Sermon: Perseverance through the Returning King - 1 Peter 1, 4

Knowing that suffering is inevitable and that it has a purpose helps us to persevere in our faith.

Sermon series: Living in Light of the Returning King

  1. Justified by the Returning King
  2. Following the Returning King
  3. Perseverance through the Returning King
  4. Consummation in the Returning King

Scriptures: 1 Peter 1:3-8; 4:1, 12

Connection with unit theme

Peter and John wrote letters to suffering Christians, encouraging them to stay true to their faith and not give up. Knowing that suffering is inevitable and that it has a purpose helps us to persevere in our faith. This is because we have a promise from God that at Christ's return He will bring an end to all suffering.

Introduction idea

The story of Rip Van Winkle is set in pre-Revolutionary War 18th century. Rip is a lazy man with a nagging wife. One day as she nags away at him, Rip wanders up into the mountains with his dog. He meets up with some fun-loving people, drinks too much whiskey, and falls asleep. When he wakes up his gun is rotted and rusty, his beard has grown a foot, and his dog is nowhere to be found. He discovers that much more than his beard, gun, and dog have changed. Rip gets in trouble for saying he is a loyal subject of King George, who no longer occupies the throne. His wife is dead. Most of his friends perished in the war. Because of the passage of time and the ensuing changes around him, Rip has become a stranger in his own town.

What happened to Rip Van Winkle is similar to what happens to believers when God invades our life and transfers us from the kingdom of darkness into the kingdom of His beloved Son Jesus. Our internal GPS unit still shows the same location, but everything is different. We become strangers to the world we once knew. Within our families, our relationships, even within our own hearts things are transformed.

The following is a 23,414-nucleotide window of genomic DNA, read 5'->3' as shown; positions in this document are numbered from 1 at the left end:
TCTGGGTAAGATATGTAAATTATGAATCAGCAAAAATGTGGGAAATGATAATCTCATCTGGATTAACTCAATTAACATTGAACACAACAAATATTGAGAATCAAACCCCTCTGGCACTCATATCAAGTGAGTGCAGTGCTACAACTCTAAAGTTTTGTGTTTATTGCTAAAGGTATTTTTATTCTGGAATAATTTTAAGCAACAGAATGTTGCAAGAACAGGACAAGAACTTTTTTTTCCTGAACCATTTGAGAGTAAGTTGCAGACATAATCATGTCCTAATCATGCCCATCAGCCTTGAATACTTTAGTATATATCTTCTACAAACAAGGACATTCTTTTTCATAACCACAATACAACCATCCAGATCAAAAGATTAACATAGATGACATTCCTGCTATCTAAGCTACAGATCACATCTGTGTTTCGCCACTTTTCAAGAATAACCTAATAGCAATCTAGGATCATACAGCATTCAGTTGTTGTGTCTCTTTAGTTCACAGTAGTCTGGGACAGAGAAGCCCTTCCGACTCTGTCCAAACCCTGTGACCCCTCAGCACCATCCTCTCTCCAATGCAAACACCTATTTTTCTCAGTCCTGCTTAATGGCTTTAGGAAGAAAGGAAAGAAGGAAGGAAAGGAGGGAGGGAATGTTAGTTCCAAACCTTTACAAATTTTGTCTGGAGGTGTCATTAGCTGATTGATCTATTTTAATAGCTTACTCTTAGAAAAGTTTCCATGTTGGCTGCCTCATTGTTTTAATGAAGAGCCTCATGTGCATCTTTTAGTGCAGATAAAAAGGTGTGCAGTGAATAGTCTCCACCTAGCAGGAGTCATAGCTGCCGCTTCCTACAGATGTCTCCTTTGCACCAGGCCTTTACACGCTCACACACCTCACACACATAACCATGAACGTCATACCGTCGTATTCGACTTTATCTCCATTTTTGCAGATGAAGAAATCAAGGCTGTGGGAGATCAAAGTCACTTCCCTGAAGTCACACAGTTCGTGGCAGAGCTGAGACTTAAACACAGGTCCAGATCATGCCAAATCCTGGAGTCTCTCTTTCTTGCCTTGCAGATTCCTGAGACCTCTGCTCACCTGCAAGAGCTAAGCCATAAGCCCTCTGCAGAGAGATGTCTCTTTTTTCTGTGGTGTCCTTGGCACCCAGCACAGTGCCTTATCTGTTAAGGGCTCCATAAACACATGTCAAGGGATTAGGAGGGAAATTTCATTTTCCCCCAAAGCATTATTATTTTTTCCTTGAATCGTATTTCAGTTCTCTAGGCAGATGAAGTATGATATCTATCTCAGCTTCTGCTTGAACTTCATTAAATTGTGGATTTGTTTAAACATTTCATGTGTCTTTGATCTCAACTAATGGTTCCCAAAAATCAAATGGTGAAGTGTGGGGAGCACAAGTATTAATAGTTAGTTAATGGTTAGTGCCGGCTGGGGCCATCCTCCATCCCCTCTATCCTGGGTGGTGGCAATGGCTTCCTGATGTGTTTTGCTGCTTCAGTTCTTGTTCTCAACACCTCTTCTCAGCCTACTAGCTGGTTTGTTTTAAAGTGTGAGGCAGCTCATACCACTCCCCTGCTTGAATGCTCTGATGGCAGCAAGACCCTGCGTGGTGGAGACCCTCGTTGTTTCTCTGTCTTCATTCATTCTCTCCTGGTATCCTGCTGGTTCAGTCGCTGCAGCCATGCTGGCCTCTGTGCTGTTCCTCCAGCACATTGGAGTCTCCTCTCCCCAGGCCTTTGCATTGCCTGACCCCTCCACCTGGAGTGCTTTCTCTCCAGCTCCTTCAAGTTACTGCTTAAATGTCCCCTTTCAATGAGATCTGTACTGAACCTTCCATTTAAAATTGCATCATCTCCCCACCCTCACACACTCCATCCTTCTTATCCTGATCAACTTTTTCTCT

It can frighten us to realize the natives of this world with whom we were once kindred spirits are now hostile. Peter wrote his first epistle to those who had found themselves living in a strange world they once called home. He wanted to give hope to pilgrims enduring fiery trials because of their inner transformation so that they would endure to the end.

I. Suffering is inevitable - 4:1, 12

Suffering is not present in a Genesis 1-2 world, nor is it present in a Revelation 21 world. Yet every day between those two sections of Scripture is marked by suffering, an inevitable result of the fall. Just as the "rain and sun fall upon the just and the unjust," so too does the curse of sin.

Yet suffering still surprises us. Believers in Christ can be duped into thinking that our status as children of the King will free us from trials. But Scripture passages such as James 1 teach otherwise - that suffering is to be expected for the Christian. We should not be shocked when we are called to suffer. In this age of the cross we should be more shocked by seasons of reprieve.